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International Day of Forests
An event every year that begins at 12:00 am on of March, repeating indefinitely
21 March every year. Celebrating all types of forest worldwide.
In November 2012 the United Nations General Assembly proclaimed 21 March the International Day of Forests. The aim of the Day is to celebrate all types of forest and raise awareness of sustainable management, conservation and sustainable development for the benefit of current and future generations.
The theme for International Day of Forests in 2017 was Forests and energy, highlighting the importance of the energy we can gain from wood in improving people’s lives, powering sustainable development and mitigating climate change. Further information, including lots of facts about wood energy, is available on the UN’s International Day of Forests web pages.
Did you know…?
- Forests cover 31% of the world’s total land area.
- Primary (or ‘old growth’) forests account for 36% of forest area.
- The livelihoods of over 1.6 billion people depend on forests.
- Forests are home to 80% of our terrestrial (ie: non-marine) biodiversity.
- Trade in forest products was estimated at $327 billion in 2004.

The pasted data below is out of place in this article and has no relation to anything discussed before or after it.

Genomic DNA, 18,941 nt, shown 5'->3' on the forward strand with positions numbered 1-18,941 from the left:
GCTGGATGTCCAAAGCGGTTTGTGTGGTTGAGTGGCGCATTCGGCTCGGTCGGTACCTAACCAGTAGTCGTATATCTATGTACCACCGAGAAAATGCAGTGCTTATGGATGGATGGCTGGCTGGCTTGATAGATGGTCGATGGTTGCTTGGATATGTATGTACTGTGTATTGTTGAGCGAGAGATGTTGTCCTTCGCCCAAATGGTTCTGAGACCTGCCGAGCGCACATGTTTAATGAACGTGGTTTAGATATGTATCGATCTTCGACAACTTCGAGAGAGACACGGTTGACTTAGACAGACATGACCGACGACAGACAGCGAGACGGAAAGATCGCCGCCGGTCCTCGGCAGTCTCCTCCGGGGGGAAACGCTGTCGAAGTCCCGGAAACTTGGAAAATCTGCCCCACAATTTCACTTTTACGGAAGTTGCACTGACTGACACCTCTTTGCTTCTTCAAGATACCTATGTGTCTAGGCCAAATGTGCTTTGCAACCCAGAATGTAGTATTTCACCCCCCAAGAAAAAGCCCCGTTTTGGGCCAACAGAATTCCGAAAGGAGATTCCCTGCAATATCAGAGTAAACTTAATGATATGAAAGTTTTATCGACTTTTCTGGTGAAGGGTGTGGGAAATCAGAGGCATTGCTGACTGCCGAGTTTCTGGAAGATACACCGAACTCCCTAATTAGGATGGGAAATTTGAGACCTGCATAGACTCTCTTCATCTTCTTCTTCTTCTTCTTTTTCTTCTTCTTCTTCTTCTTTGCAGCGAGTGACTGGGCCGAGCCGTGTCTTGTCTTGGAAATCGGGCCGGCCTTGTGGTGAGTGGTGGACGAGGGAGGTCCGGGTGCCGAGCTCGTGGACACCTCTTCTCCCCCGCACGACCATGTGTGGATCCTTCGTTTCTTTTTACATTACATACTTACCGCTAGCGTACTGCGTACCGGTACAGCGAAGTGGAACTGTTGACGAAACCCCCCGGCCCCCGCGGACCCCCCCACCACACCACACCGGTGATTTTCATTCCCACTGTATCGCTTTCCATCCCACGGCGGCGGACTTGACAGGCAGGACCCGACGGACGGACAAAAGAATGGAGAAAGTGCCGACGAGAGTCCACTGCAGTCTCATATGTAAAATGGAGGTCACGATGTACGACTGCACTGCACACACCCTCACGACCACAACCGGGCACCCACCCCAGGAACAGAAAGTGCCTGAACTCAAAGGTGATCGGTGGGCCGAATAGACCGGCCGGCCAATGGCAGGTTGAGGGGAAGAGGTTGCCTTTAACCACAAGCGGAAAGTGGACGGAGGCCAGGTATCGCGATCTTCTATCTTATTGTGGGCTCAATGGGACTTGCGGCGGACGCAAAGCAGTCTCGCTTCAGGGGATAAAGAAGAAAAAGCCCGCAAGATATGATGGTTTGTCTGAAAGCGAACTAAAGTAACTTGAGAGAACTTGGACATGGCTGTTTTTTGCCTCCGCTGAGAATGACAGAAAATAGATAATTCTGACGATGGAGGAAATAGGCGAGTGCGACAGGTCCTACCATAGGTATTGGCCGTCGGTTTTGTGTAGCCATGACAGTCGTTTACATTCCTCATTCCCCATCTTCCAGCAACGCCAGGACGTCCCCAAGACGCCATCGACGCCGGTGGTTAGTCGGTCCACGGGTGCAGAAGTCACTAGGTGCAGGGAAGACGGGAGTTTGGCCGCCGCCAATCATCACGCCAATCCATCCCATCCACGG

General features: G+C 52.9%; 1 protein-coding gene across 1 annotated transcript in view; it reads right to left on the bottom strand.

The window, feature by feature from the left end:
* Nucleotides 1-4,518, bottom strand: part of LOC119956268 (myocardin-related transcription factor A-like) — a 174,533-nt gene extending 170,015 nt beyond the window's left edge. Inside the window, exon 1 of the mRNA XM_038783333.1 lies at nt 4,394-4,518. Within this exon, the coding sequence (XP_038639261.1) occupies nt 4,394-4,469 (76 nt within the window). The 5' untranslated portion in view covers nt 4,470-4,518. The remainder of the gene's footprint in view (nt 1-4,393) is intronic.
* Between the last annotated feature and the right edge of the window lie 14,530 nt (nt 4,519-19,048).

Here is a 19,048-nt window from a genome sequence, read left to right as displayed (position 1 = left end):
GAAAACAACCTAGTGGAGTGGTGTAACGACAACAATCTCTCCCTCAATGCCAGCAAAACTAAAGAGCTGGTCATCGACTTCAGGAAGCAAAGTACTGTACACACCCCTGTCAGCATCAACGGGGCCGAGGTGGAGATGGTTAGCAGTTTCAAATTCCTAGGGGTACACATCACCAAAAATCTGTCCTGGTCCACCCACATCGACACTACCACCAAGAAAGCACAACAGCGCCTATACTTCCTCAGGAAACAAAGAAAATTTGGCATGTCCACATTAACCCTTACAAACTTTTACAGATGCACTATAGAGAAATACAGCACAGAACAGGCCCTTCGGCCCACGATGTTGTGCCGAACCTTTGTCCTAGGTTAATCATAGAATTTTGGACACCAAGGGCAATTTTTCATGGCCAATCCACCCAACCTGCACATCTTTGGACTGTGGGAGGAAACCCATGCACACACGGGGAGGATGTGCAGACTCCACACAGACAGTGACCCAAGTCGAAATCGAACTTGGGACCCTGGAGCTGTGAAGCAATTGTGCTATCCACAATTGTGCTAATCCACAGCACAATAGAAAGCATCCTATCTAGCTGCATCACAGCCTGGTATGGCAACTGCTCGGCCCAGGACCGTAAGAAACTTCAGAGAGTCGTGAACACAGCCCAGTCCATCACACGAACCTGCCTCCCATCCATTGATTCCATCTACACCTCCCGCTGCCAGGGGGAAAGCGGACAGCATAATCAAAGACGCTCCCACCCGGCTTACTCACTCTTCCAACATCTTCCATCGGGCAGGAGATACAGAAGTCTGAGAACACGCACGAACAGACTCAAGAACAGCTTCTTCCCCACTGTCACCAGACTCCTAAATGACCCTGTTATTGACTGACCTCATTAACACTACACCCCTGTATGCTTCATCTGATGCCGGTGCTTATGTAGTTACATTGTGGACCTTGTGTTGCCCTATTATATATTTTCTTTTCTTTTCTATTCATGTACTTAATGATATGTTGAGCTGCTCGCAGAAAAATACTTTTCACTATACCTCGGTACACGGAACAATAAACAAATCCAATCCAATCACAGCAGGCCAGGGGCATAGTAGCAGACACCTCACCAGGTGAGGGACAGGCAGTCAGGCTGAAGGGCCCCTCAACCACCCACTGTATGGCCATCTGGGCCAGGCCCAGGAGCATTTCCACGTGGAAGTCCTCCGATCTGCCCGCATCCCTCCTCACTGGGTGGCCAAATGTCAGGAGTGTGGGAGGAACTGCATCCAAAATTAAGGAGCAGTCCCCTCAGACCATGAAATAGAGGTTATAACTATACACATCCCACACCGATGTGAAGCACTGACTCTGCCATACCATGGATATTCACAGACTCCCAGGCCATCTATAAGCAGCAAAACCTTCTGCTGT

- Forests are home to 300 million people around the world.
- 30% of forests are used for the production of wood and non-wood products.
This short film about forests could be used in class to prompt discussion about forests. It has been produced by Yann Arthus-Bertrand, the photographer behind the ‘Earth From the Air’ photos.
Useful links for teaching about trees and forests:
Forests in the UK
Outdoor Woodland and Learning Scotland aims to increase understanding and appreciation of the environmental, social, and economic potential of trees, woodlands and forests. Lots of teaching resources for all age ranges on the OWL Scotland website.
The Royal Forestry Society is dedicated to the wise management of woodlands,and to increasing people’s understanding of forestry. The Learning section of the RFS website has all sorts of useful facts about trees, forests and woods. They also run the Teaching Trees project to encourage teachers to bring children of all ages into the woods.
The Woodland Trust is the UK’s leading woodland conservation charity. Their Nature Detectives website has a wealth of teaching resources for upper primary and lower secondary, including worksheets and an assembly kit.
The International Institute for Environment and Development has a very interesting blog post outlining the threats to forests worldwide.
The Rainforest Foundation supports the people of the world’s rainforest to protect their environment and fulfil their rights to land, life and livelihood. Visit their website schools section to download an education pack.
Worldmapper – You can find world maps showing the extent of forests, forest growth and deforestation around the world on the Worldmapper blog Views of the World.